CS:GO gambler: ‘I sold skins For Derek Boorn days after the throw’

After revelations that the ex-iBUYPOWER team allegedly fixed a game against NetcodeGudies

After revelations that the ex-iBUYPOWER team allegedly fixed a game against NetcodeGudies.com—an organization co-owned by ex-iBP captain Sam “Dazed” Marine—several other people have come forward with information about an alleged betting ring that sought to profit from these games.

Fellow skins gambler Joe “joEmygod” DeMarco revealed how he was approached by Derek Boorn—whose text messages to his then girlfriend Ashley Lebouef gave away the crucial details in finding out how the bets were placed around the game—to sell skins worth approximately $1,200 just days after the controversial game. 

The amount of $1,200 is particularly significant. It totals a sixth of the $7,000 that Boorn stated had been transferred into his account after Duc “cud” Pham bet for the team, potentially enough for him and five players.

“Derek added me on Steam out of the blue” DeMarco told the Daily Dot. “I presume because I had a good rating on CS:GO Lounge. I myself have made about $15,600 worth of skins on betting on games according to the website’s statistics.”

Although DeMarco was aware that match-fixing was a possibility, he said he had never bet on any game that he knew to be fixed, and wanted to share this information as soon as the information came to light.

“He was a well-known player in the US, so he didn’t need to introduce himself” he continued. “We’d make small-talk about who we thought was going to win in other games but we didn’t really associate all that much. Then on Aug. 29 he asked me if I wanted to make $50 selling some skins for him. He claimed he had too many to sell and couldn’t be bothered to do it himself.” This was less than a week after the iBP vs NetcodeGuides.com match.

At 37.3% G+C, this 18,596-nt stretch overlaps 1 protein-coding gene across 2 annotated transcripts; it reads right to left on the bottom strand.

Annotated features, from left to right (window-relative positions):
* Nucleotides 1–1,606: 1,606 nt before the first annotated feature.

Although DeMarco had heard about the controversy surrounding the game, he wasn’t certain whether Boorn had placed a bet on that game or not. “I had heard about the drama but wasn’t sure whether or not Derek was involved. For me it was an easy $50 and a chance to improve my sales reputation on ESEA.”

Though Boorn didn’t really know DeMarco, he fully trusted him with the transaction, transferring across the following inventory:


“It was an impressive set of skins, 21 in total with each one worth about $60. You lose a bit with Paypal transactions so in the end I transferred across a total of $1047.63.” DeMarco sent us proof of the transactions, which you can see below.


“We had a few more conversations after he got his money” DeMarco said. “And it was clear from some of them that he was a heavy better. He would send me chat logs where he would ask other pros about information from the game, even ones where he was asking people about potential throws. I didn’t pay much attention.”

Then, shortly after the transaction, DeMarco found that Boorn had removed him from Steam Friends. “He didn’t say anything but you can see he keeps a fairly small circle. Only ever has about thirty friends, most of them high-level pros, and this cud guy.”

These new statements from DeMarco add to the mountain of evidence pointing to a thrown match. But the Daily Dot also obtained conversations between two players, one who claimed the team planned the whole event. 

Veteran Counter-Strike player Chris “sheehan” Sheehan, something of a journeyman in the scene, named both NetcodeGuides.com owners in his exchange. He also estimated the winnings to be at over $10,000, something that tallies with the findings that CS:GO Lounge shared with the Daily Dot during that site’s own investigation into abnormal betting patterns.

Daily Dot

Sheehan claims that the problem of match-fixing in North America is more endemic than anyone has suspected, even going so far as to talk about result trading in the ESEA league.

With more evidence likely coming out over the next few days, the players will have an anxious wait to see the outcome of Valve’s own findings. For tournament organizers, this could be a watershed moment in their battle against match-fixing.

Photo by Daniel Dionne/Flickr (CC BY-SA 2.0)